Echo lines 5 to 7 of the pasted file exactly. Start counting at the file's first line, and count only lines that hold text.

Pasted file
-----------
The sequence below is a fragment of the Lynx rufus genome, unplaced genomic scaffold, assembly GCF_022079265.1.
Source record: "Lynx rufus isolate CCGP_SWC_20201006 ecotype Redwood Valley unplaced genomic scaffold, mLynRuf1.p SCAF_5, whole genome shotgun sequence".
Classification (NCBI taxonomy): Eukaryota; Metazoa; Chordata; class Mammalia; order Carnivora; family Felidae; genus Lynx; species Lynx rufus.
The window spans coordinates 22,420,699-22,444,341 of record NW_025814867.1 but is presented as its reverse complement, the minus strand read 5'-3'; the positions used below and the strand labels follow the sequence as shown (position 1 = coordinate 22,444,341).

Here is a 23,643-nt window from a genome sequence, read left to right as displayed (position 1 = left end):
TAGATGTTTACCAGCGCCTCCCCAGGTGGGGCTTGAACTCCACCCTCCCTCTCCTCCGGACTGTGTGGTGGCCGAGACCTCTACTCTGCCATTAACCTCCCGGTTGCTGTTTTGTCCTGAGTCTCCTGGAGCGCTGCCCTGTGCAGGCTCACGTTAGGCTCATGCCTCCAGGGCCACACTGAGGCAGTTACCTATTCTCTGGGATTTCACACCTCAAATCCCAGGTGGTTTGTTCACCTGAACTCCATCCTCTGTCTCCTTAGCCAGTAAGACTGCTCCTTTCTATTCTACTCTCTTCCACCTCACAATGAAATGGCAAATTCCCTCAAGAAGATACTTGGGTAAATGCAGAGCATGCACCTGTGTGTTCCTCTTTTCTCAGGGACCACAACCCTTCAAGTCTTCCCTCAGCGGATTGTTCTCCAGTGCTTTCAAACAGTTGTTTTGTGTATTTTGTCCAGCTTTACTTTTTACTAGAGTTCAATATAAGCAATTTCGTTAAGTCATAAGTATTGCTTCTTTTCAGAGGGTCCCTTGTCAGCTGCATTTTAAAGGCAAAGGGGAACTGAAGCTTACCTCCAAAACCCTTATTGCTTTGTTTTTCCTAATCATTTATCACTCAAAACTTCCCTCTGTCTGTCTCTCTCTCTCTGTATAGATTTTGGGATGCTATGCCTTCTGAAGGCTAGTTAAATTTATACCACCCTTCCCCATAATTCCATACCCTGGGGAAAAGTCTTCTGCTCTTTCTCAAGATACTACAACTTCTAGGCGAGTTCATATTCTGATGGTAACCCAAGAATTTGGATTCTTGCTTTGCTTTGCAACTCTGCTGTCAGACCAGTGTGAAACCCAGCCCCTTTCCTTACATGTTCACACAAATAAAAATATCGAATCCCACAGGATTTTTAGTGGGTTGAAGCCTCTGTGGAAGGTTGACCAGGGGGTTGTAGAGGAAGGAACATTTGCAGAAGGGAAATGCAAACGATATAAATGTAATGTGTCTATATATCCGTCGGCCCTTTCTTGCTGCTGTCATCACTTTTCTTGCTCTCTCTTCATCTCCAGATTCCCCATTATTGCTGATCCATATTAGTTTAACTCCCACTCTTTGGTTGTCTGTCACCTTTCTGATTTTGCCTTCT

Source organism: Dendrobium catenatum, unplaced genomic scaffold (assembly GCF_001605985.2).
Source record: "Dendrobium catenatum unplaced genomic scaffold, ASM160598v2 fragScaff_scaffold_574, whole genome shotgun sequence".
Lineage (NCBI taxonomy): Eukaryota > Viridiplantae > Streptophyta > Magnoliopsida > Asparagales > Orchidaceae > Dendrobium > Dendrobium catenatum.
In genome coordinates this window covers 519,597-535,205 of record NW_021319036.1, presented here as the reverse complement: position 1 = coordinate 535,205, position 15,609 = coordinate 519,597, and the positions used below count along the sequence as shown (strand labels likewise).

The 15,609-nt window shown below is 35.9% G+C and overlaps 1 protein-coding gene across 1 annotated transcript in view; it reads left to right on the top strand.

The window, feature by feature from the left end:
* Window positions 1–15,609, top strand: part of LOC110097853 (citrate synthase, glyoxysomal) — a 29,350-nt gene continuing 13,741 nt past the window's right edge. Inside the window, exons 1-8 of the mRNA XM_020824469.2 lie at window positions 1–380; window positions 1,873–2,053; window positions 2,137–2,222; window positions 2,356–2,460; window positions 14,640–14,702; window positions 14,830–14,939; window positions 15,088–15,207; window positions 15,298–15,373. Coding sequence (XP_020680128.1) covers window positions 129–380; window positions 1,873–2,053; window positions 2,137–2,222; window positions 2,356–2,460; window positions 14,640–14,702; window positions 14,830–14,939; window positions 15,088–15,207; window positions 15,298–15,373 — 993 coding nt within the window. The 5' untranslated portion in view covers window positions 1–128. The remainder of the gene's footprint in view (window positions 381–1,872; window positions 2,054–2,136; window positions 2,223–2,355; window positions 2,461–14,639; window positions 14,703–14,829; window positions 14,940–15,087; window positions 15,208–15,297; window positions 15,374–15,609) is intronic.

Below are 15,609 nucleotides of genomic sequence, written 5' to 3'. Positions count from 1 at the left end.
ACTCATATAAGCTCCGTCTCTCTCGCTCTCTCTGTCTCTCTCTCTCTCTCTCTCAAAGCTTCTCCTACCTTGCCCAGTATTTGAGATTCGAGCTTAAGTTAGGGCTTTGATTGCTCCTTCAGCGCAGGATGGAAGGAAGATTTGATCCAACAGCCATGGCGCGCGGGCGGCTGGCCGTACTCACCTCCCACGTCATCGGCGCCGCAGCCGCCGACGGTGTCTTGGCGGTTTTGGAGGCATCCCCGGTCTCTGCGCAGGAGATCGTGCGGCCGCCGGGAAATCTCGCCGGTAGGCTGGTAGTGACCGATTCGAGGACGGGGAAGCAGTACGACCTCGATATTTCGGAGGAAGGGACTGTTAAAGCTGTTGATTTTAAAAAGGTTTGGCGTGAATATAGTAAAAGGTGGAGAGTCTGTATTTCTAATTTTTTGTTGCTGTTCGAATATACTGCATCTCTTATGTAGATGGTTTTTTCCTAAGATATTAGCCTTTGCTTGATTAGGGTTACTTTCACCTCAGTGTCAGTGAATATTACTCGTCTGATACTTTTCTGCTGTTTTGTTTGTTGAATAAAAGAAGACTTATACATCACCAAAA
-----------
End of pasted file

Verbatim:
Here is a 23,643-nt window from a genome sequence, read left to right as displayed (position 1 = left end):
TAGATGTTTACCAGCGCCTCCCCAGGTGGGGCTTGAACTCCACCCTCCCTCTCCTCCGGACTGTGTGGTGGCCGAGACCTCTACTCTGCCATTAACCTCCCGGTTGCTGTTTTGTCCTGAGTCTCCTGGAGCGCTGCCCTGTGCAGGCTCACGTTAGGCTCATGCCTCCAGGGCCACACTGAGGCAGTTACCTATTCTCTGGGATTTCACACCTCAAATCCCAGGTGGTTTGTTCACCTGAACTCCATCCTCTGTCTCCTTAGCCAGTAAGACTGCTCCTTTCTATTCTACTCTCTTCCACCTCACAATGAAATGGCAAATTCCCTCAAGAAGATACTTGGGTAAATGCAGAGCATGCACCTGTGTGTTCCTCTTTTCTCAGGGACCACAACCCTTCAAGTCTTCCCTCAGCGGATTGTTCTCCAGTGCTTTCAAACAGTTGTTTTGTGTATTTTGTCCAGCTTTACTTTTTACTAGAGTTCAATATAAGCAATTTCGTTAAGTCATAAGTATTGCTTCTTTTCAGAGGGTCCCTTGTCAGCTGCATTTTAAAGGCAAAGGGGAACTGAAGCTTACCTCCAAAACCCTTATTGCTTTGTTTTTCCTAATCATTTATCACTCAAAACTTCCCTCTGTCTGTCTCTCTCTCTCTGTATAGATTTTGGGATGCTATGCCTTCTGAAGGCTAGTTAAATTTATACCACCCTTCCCCATAATTCCATACCCTGGGGAAAAGTCTTCTGCTCTTTCTCAAGATACTACAACTTCTAGGCGAGTTCATATTCTGATGGTAACCCAAGAATTTGGATTCTTGCTTTGCTTTGCAACTCTGCTGTCAGACCAGTGTGAAACCCAGCCCCTTTCCTTACATGTTCACACAAATAAAAATATCGAATCCCACAGGATTTTTAGTGGGTTGAAGCCTCTGTGGAAGGTTGACCAGGGGGTTGTAGAGGAAGGAACATTTGCAGAAGGGAAATGCAAACGATATAAATGTAATGTGTCTATATATCCGTCGGCCCTTTCTTGCTGCTGTCATCACTTTTCTTGCTCTCTCTTCATCTCCAGATTCCCCATTATTGCTGATCCATATTAGTTTAACTCCCACTCTTTGGTTGTCTGTCACCTTTCTGATTTTGCCTTCT

Source organism: Dendrobium catenatum, unplaced genomic scaffold (assembly GCF_001605985.2).